City rejects plan to replace bridge

Published 12:32 am Wednesday, January 25, 2012

Washington’s City Council plans to conduct a public hearing about the Charlotte Street bridge before taking any action on removal or a replacement. Work continues on the Brown Street bridge in the background. (WDN Photo/Christ Prokos)

Washington’s City Council, for now, is rejecting the recommendation of the city’s public-works director to replace the Charlotte Street bridge — or remove it altogether — to improve drainage in the Jack’s Creek basin.

The council plans to conduct a public hearing to allow city residents to weigh in on what to do with the Charlotte Street bridge. That hearing likely will be held at the council’s Feb. 27 meeting. The council’s decision came during its meeting Monday.

The three 60-inch-diameter culverts (corrugated metal pipes) installed under the Charlotte Street bridge years ago are inadequate when it comes to handling the increased stormwater runoff in Washington, Allen Lewis, the city’s public-works director, said. Those aging, round culverts should be replaced with four 8-foot-by-80-foot box culverts to better handle stormwater runoff and floodwaters, Lewis said.

“Long story short, one of two things have got to take place, in my mind anyway from an engineering standpoint. We need to either replace the culverts underneath Charlotte Street, which is going to run you in the neighborhood of $800,000 to a million dollars, or take them out and open the creek up,” Lewis said.

Mayor Archie Jennings questioned the need to do anything with the Charlotte Street bridge at present or in the near future.

“Wouldn’t it be just as reasonable while Charlotte Street is still a viable bridge to continue using it as is and address either the replacement of Charlotte Street or the taking out of Charlotte Street when it’s no longer a functioning bridge?”

Jennings said. “In other words, should we be in a big hurry to tear out a bridge that’s still working?”

“You’re one significant storm away from having flooding issues because of the Charlotte Street culverts being undersized,” Lewis replied.

Councilman Doug Mercer asked Lewis to repeat his remark.

“You’re one significant storm away from the Charlotte Street culverts causing a problem, which they’ve been causing,” Lewis replied.

“We couldn’t have had a more significant flood than we had last year during (Hurricane) Irene, I think,” Mercer said.

“I agree,” Lewis replied.

Later in the discussion, Jennings and Mercer said that even with the undersized culverts at Charlotte Street, the city weathered Hurricane Irene last year and Hurricane Isabel several years ago. They said they saw no immediate need to replace the culverts under the existing bridge or remove it.

Lewis said that without replacing the culverts or tearing down the bridge, ongoing efforts to improve drainage farther upstream in Jack’s Creek would go “for naught.” He said the Charlotte Street bridge becomes a bottleneck when Jack’s Creek is swollen with stormwater runoff and/or floodwaters.

Replacing the Charlotte Street culverts is part of the current $3.8 million construction project to improve drainage in the Jack’s Creek basin. Mercer made a motion to have the Charlotte Street bridge part of the project removed from project.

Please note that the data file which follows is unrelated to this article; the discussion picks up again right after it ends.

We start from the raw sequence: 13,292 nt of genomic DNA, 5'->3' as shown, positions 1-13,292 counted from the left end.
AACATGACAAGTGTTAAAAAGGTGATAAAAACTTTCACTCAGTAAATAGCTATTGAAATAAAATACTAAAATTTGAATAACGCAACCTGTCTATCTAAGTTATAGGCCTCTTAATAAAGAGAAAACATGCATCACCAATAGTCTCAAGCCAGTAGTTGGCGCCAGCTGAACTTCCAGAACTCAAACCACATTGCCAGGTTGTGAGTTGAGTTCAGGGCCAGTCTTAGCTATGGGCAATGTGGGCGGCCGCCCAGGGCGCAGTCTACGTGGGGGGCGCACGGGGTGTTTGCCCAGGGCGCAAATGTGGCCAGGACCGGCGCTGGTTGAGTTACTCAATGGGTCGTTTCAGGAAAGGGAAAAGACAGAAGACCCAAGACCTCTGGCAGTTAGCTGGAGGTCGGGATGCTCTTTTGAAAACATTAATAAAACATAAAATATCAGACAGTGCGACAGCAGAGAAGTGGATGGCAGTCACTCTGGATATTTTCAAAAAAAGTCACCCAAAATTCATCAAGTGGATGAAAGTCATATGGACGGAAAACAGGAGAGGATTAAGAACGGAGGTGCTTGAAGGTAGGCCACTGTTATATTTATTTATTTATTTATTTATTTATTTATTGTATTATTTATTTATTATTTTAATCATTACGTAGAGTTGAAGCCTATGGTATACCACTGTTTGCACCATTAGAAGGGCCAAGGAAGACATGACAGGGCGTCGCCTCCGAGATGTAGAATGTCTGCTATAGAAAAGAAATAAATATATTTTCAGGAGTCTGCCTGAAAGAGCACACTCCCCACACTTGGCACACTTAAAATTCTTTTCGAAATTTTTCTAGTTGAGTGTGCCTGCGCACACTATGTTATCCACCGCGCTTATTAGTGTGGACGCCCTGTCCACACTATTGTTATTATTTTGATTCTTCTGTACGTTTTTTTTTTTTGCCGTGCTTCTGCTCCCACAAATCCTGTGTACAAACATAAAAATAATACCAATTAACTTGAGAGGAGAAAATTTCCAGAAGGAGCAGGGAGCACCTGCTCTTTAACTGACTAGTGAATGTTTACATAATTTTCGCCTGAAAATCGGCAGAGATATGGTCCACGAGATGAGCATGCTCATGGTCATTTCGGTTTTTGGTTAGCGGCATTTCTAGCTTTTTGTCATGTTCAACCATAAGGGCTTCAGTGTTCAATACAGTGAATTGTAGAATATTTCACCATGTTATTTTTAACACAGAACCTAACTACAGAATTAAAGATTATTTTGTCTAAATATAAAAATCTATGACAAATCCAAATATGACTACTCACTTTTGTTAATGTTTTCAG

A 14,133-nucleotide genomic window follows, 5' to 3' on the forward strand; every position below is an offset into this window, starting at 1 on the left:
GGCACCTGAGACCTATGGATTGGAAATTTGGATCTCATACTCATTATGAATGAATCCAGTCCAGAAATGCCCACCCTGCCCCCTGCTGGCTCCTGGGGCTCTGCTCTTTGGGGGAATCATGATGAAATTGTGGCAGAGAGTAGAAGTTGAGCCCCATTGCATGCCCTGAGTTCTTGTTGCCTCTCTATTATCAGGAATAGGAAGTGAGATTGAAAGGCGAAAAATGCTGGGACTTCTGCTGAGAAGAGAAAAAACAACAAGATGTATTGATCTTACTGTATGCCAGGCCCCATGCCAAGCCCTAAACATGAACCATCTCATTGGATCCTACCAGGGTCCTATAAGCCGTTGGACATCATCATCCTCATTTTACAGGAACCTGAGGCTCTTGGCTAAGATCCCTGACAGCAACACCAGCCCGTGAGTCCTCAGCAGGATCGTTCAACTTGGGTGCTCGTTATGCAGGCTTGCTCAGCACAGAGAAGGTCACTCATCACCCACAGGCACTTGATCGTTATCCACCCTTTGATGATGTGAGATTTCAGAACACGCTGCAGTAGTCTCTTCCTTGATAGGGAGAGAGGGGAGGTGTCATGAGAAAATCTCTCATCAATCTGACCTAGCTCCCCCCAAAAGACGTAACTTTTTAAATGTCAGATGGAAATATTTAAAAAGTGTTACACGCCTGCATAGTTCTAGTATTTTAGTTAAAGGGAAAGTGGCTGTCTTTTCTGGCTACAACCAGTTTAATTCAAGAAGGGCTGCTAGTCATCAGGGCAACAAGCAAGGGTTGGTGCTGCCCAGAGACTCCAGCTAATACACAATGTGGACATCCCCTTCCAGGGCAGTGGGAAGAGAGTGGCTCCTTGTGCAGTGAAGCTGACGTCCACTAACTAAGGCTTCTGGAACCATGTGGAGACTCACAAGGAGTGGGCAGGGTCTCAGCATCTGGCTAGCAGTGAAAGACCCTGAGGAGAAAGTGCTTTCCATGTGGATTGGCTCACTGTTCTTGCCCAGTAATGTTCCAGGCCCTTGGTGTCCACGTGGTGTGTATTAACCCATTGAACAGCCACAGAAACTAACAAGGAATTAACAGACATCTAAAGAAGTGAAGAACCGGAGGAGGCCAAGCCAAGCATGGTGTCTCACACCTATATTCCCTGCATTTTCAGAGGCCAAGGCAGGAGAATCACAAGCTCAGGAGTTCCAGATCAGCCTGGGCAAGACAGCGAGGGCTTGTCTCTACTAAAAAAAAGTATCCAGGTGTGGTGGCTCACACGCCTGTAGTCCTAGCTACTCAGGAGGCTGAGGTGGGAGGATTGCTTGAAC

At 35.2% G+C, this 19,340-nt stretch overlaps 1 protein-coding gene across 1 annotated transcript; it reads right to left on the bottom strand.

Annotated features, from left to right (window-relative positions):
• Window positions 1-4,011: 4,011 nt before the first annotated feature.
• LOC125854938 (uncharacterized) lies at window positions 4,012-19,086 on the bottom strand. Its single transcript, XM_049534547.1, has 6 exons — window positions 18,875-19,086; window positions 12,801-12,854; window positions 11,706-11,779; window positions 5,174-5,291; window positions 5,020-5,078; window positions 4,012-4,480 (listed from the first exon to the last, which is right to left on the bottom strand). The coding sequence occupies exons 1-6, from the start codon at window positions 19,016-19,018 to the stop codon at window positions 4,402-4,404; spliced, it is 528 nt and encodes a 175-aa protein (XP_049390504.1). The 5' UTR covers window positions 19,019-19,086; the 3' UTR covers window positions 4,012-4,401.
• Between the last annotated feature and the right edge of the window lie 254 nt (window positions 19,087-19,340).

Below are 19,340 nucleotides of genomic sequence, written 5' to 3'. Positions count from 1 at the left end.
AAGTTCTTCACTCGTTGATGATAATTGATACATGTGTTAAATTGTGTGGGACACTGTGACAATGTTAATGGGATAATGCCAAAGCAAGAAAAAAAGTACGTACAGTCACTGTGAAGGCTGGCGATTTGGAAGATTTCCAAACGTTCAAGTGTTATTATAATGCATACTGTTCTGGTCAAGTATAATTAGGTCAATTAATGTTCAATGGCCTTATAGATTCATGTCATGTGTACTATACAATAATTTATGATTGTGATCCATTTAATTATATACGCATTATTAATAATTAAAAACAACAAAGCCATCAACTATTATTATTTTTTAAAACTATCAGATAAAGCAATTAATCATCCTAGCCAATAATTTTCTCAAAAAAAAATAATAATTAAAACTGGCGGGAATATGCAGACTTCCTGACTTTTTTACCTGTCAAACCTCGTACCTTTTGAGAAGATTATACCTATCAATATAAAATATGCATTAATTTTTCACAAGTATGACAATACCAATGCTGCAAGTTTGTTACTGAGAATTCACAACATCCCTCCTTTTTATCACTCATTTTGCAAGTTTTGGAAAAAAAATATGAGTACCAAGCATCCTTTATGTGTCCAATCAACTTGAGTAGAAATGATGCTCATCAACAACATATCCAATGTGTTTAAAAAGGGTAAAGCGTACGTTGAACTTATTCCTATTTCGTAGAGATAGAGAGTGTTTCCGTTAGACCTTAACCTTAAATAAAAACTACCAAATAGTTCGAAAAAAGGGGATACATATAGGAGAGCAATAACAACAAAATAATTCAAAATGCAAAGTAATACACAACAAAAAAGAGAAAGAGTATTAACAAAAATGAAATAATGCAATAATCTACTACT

Mayor Pro Tempore Bobby Roberson seconded the motion. After the issue was further discussed, Mercer withdrew is motion. That discussion included consideration of deferring the Charlotte Street bridge part of the project.

“The Jack’s Creek drainage basin, as you can tell, covers the better part of the contiguous corporate limits of the City of Washington,” Lewis said.

The project to replace the Brown Street bridge, which the city closed in 2006, because of safety concerns, should be completed by the end of February, possibly earlier in the month, Lewis said.

About Mike Voss

Mike Voss is the contributing editor at the Washington Daily News. He has a daughter and four grandchildren. Except for nearly six years he worked at the Free Lance-Star in Fredericksburg, Va., in the early to mid-1990s, he has been at the Daily News since April 1986.
Journalism awards:
• Pulitzer Prize for Meritorious Public Service, 1990.
• Society of Professional Journalists: Sigma Delta Chi Award, Bronze Medallion.
• Associated Press Managing Editors’ Public Service Award.
• Investigative Reporters & Editors’ Award.
• North Carolina Press Association, First Place, Public Service Award, 1989.
• North Carolina Press Association, Second Place, Investigative Reporting, 1990.
All those were for the articles he and Betty Gray wrote about the city’s contaminated water system in 1989-1990.
• North Carolina Press Association, First Place, Investigative Reporting, 1991.
• North Carolina Press Association, Third Place, General News Reporting, 2005.
• North Carolina Press Association, Second Place, Lighter Columns, 2006.
Recently learned he will receive another award.
• North Carolina Press Association, First Place, Lighter Columns, 2010.
4. Lectured at or served on seminar panels at journalism schools at UNC-Chapel Hill, University of Maryland, Columbia University, Mary Washington University and Francis Marion University.

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